Chemical disasters may be traumatic in their impacts on human beings and have resulted in huge casualties and also large-scale damage to nature and property. The elements which are at highest risks due to chemical disaster primarily include the industrial plant, its employees & workers, hazardous chemicals vehicles, the residents of nearby settlements, adjacent buildings, occupants and surrounding community.
This article will talk about the factors of chemical disasters and the legal safeguards in place against such disasters within the context of the IAS Exam.
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In the year 1984, India had witnessed the world’s worst chemical (industrial) disaster – the “Bhopal Gas Tragedy” (which happened on December 2nd, 1984). The Bhopal Gas tragedy was the most traumatic chemical accident in history. The tragedy led to the death of over 2500 people due to the accidental release of toxic gas Methyl IsoCyanate (MIC). The current generation continues to bear the ill-effects of the tragedy.
Such accidents are significant in terms of loss of lives, suffering, pain, injuries, damage to environment and property and loss of lives. India continued to witness a series of chemical accidents even after Bhopal had demonstrated the vulnerability of the country.
There are about 1861 Major Accident Hazard (MAH) units, spread across 298 districts and 25 states & 3 Union Territories, in all zones of the country. Besides, there are thousands of registered and hazardous factories and unorganized sectors dealing with numerous ranges of hazardous material posing serious and complex levels of disaster risks.
Also, read about Biological Disaster in the linked article.
Chemical Disasters in India:- Download PDF Here
Factors Causing Chemical Disasters
- Ageing of process plants, defects in design and inadequate steps to pace with modern technologies in the Indian chemical industry has increased vulnerability to chemical disasters.
- Organic solvents are the most common source of fires and explosions in the chemical industry.
- A majority of the industrial accidents occur due to human error as a result of non-compliance of Standard Operating Procedures (SOPs). Piper alpha accident is a classic example of how human error can lead to chemical disasters, wherein a worker accidentally activates a pump under maintenance without a safety valve in place that leads to a gas leak and subsequent explosion.
- There is an increased threat due to terrorist activities and sabotages. Natural disasters such as floods and earthquakes have also caused a major disaster in the chemical industry.
- Another common cause that results in chemical disasters is improper maintenance of equipment. Regular maintenance at scheduled intervals following the manufacturer’s recommendations is important for ensuring that the equipment runs smoothly and safely. The Flixborough incident is a prime example of improper maintenance which led to the death of 28 people and injured many.
- Non-availability of an emergency response team to mitigate accidents during the transportation of hazardous chemicals have also resulted in major disasters in several locations in India.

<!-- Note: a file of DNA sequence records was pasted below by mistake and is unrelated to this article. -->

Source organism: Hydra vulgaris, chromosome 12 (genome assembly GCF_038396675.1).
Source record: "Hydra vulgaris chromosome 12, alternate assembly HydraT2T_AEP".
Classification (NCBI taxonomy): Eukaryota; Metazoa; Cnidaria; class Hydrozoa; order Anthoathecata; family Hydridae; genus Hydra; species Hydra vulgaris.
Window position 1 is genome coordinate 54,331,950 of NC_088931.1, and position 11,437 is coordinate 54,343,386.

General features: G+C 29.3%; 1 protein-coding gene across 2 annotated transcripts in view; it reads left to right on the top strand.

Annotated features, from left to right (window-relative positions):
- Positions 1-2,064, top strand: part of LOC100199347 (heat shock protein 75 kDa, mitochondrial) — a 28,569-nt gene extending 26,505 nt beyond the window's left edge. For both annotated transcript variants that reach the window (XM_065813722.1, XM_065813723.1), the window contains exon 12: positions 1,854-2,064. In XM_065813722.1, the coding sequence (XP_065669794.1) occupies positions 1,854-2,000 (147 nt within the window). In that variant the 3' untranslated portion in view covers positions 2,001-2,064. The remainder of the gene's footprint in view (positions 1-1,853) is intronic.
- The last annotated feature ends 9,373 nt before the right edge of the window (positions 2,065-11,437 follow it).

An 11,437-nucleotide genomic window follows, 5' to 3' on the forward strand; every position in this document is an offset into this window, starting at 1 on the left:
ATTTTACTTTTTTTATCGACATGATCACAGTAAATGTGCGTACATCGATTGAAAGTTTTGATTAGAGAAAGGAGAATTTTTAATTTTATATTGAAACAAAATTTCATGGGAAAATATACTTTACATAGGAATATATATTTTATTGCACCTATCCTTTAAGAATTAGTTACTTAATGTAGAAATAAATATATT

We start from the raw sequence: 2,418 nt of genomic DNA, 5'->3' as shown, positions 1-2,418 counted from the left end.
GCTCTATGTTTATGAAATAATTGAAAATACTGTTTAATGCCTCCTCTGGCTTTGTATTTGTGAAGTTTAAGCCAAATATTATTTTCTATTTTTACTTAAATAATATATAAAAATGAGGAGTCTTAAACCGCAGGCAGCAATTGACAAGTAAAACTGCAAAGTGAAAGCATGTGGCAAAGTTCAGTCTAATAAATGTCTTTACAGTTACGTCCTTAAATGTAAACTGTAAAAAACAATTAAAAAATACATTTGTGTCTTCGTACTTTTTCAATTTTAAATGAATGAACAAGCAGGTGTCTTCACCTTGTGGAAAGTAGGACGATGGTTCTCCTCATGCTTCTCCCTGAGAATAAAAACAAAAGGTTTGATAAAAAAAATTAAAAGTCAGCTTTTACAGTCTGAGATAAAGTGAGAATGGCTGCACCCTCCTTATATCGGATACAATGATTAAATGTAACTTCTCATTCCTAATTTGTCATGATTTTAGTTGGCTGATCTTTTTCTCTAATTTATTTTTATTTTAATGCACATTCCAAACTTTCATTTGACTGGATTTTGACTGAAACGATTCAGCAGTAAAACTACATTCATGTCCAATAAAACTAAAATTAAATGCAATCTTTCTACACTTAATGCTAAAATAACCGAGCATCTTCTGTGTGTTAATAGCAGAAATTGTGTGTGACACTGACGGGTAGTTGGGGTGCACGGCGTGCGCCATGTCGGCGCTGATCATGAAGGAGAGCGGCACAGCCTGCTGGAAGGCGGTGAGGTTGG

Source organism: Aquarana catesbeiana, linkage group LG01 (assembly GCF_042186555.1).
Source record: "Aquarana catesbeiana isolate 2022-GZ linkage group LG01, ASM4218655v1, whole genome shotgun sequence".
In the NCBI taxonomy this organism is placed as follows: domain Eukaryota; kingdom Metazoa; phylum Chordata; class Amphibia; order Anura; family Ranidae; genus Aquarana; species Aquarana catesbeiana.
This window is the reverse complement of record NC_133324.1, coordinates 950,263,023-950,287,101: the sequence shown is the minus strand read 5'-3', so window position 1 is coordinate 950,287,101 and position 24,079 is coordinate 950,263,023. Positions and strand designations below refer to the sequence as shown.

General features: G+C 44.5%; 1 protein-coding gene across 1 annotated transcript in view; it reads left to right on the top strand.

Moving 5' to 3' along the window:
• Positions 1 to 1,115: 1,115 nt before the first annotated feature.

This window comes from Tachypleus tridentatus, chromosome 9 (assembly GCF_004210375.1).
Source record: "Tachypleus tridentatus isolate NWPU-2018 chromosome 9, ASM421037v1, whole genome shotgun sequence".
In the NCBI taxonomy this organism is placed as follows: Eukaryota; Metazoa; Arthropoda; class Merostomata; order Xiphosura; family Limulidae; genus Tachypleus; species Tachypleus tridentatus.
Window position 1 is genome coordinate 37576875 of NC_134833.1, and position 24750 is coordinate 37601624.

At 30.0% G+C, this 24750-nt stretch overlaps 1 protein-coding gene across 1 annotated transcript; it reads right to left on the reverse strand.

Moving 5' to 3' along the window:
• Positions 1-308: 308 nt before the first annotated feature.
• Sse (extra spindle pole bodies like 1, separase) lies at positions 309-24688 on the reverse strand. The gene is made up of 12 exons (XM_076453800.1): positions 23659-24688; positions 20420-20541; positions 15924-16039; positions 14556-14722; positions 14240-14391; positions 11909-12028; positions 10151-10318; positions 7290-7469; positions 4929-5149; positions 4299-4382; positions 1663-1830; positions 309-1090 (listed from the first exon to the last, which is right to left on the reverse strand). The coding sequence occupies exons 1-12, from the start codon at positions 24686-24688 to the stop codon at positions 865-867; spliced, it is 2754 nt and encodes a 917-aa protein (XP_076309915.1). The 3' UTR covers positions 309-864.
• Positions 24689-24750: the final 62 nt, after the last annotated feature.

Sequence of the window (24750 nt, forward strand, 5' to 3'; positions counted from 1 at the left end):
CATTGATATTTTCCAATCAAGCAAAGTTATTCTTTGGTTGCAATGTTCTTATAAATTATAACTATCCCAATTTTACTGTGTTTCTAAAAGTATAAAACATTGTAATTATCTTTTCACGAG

- Hazardous waste processing and its proper disposal need special attention as these activities can also contribute to fire, explosions and toxic releases to the environment.
- Terrorist attack/ unrest leading to sabotage.
Read about Bio-Medical Waste Management Rules in the linked article.
Read disaster-related topics for the exam preparation from the links below:
|Disaster Management in India||Cyclone Disaster Management|
|National Disaster Management Authority (NDMA)||National Disaster Management Plan (NDMP)|
|Crowd Disaster Management||Disaster Risk Index|
Legal Safeguards against Chemical Disasters in India
The government passed a series of laws regulating the environment and prescribing and specifying safeguards and penalties. Some of these laws are as follows:
1. Bhopal Gas Leak (Processing of Claims) Act, 1985, which gives powers to the central government to secure the claims arising out of or connected with the Bhopal gas tragedy. Under the provisions of this Act, such claims are dealt with speedily and equitably.
2. The Environment Protection Act, 1986, which gives powers to the central government to undertake measures for improving the environment and set standards and inspect industrial units.
For more Environment and Ecology Notes for the UPSC, visit the linked article.
3. The Public Liability Insurance Act, 1991, which is an insurance meant to provide relief to persons affected by accidents that occur while handling hazardous substances.
4. The National Environment Appellate Authority Act, 1997, under which the National Environment Appellate Authority can hear appeals regarding the restriction of areas in which any industries, operations or processes or class of industries, operations or processes shall not be carried out or shall be carried out subject to certain safeguards under the Environment (Protection) Act, 1986.
To know more about other Tribunals in India, visit the linked article.
5. The National Green Tribunal, 2010, provides for the establishment of a National Green Tribunal for effective and expeditious disposal of cases related to environmental protection and conservation of forests.
Candidates can refer to the Previous Year’s Disaster Management Questions in UPSC Mains GS 3, from the linked article.
For more UPSC related preparation materials and articles, visit the links given in the table below:
|UPSC Books||UPSC Monthly Current Affairs Magazine||NCERT Notes For UPSC|
|UPSC Notes PDF||NCERT Notes for UPSC||This Day in History|
|UPSC Question Papers||IAS Toppers||UPSC 2021|